What is Rhetorical Theory?
Rooted in the ancient tradition of oratory and persuasion, rhetorical theory is concerned with the study of effective communication — how messages are constructed, delivered, and received.
Rhetorical Theory may refer to
- the study of persuasion, especially of the ways writers or speak appeal to
- the study of the rhetorical situation, especially
- Exigence — the driving force behind the call to write or speak. It’s the situation that prompts the need for communication, urging the speaker or writer to use discourse to respond to a particular matter
- Audience — the specific individuals or groups (aka discourse communities) to whom the discourse is directed
- Constraints — the effects of rhetorical affordances and constraints on communication, composing and style
- the study of signs — of written, spoken, and visual language
- the use of theory as an interpretive lens and heuristic.
Why Does Rhetorical Theory Matter?
Rhetorical Theory has been a major subject of study and conversation among writers and speakers since the 5th century BCE, when sophists taught persuasive techniques to young aristocrats who hoped to succeed in legal and political arenas. Rhetorical theories provide insights into ways writers and speakers can craft their messages so they are persuasive.
What Do Rhetoricians Study?
Rhetorical theorists (aka rhetoricians) study a range of subjects related to interpretation and communication. For instance, rhetoricians may study how language practices shape identity, culture, or cognition. They may study
- composing, interpretation, and communication
- crisis communication
- digital rhetoric
- signs and semiotics
- persuasion and argument
- political rhetoric
- visual rhetoric.
How Does Rhetorical Theory Inform Contemporary Writing Instruction?
Rhetorical theory has had a profound impact on writing instruction in the U.S. Throughout middle school, high school, and college, aspiring writers are trained to engaged in rhetorical analysis in order to develop a voice, tone, and persona that is appropriate for of a particular rhetorical situation.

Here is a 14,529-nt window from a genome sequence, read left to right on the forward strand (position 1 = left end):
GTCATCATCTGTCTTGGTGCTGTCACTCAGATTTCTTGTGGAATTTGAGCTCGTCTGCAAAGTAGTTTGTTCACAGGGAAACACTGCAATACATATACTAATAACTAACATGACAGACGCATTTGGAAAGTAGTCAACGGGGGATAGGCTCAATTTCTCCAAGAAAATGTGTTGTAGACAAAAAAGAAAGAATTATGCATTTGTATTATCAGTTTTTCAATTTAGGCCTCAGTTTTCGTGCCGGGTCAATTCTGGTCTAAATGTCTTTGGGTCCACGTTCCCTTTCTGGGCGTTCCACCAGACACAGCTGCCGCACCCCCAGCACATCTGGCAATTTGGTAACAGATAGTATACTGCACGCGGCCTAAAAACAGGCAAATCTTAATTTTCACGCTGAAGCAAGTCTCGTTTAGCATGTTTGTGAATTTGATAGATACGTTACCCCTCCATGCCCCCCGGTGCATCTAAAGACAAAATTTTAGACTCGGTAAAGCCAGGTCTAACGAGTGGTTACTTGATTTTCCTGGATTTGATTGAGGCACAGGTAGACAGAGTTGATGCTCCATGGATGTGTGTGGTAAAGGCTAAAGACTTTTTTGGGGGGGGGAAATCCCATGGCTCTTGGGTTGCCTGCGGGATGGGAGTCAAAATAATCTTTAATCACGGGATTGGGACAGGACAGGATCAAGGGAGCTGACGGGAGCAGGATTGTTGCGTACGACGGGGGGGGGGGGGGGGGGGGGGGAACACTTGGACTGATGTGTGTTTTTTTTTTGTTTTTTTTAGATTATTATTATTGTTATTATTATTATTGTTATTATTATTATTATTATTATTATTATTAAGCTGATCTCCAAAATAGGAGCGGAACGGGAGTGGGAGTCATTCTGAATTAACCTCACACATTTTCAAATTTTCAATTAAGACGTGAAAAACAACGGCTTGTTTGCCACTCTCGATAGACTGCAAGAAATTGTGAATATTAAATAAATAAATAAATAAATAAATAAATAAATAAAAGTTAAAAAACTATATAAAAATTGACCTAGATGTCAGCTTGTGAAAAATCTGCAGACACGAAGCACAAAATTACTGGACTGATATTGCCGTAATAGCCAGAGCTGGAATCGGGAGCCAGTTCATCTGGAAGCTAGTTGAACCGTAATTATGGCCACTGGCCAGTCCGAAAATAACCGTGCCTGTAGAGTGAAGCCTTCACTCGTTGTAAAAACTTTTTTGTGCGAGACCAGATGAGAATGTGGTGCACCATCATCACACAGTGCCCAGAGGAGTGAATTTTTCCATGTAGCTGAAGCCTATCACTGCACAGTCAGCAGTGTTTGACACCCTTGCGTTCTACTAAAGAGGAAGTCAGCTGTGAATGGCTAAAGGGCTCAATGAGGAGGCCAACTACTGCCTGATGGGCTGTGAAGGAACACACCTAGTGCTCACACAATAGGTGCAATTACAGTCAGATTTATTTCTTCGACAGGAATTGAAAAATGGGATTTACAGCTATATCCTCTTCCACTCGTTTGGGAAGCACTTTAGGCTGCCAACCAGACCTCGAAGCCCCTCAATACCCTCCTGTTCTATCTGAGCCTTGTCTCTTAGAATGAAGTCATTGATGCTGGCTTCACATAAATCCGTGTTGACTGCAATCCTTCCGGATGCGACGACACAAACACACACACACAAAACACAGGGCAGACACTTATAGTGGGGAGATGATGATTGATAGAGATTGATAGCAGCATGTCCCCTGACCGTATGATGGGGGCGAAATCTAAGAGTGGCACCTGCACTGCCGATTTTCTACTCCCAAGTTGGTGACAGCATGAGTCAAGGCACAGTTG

The CWPA (Council of Writing Program Administrators) defines rhetorical knowledge as a foundational competency in college-level writing:
“The assertion that writing is “rhetorical” means that writing is always shaped by a combination of the purposes and expectations of writers and readers and the uses that writing serves in specific contexts. To be rhetorically sensitive, good writers must be flexible. They should be able to pursue their purposes by consciously adapting their writing both to the contexts in which it will be read and to the expectations, knowledge, experiences, values, and beliefs of their readers. They also must understand how to take advantage of the opportunities with which they are presented and to address the constraints they encounter as they write. In practice, this means that writers learn to identify what is possible and not possible in diverse writing situations. Writing an email to a friend holds different possibilities for language and form than does writing a lab report for submission to an instructor in a biology class. Instructors emphasize the rhetorical nature of writing by providing writers opportunities to study the expectations, values, and norms associated with writing in specific contexts. This principle is fundamental to the study of writing and writing instruction. It informs all other principles in this document” (Conference 2015).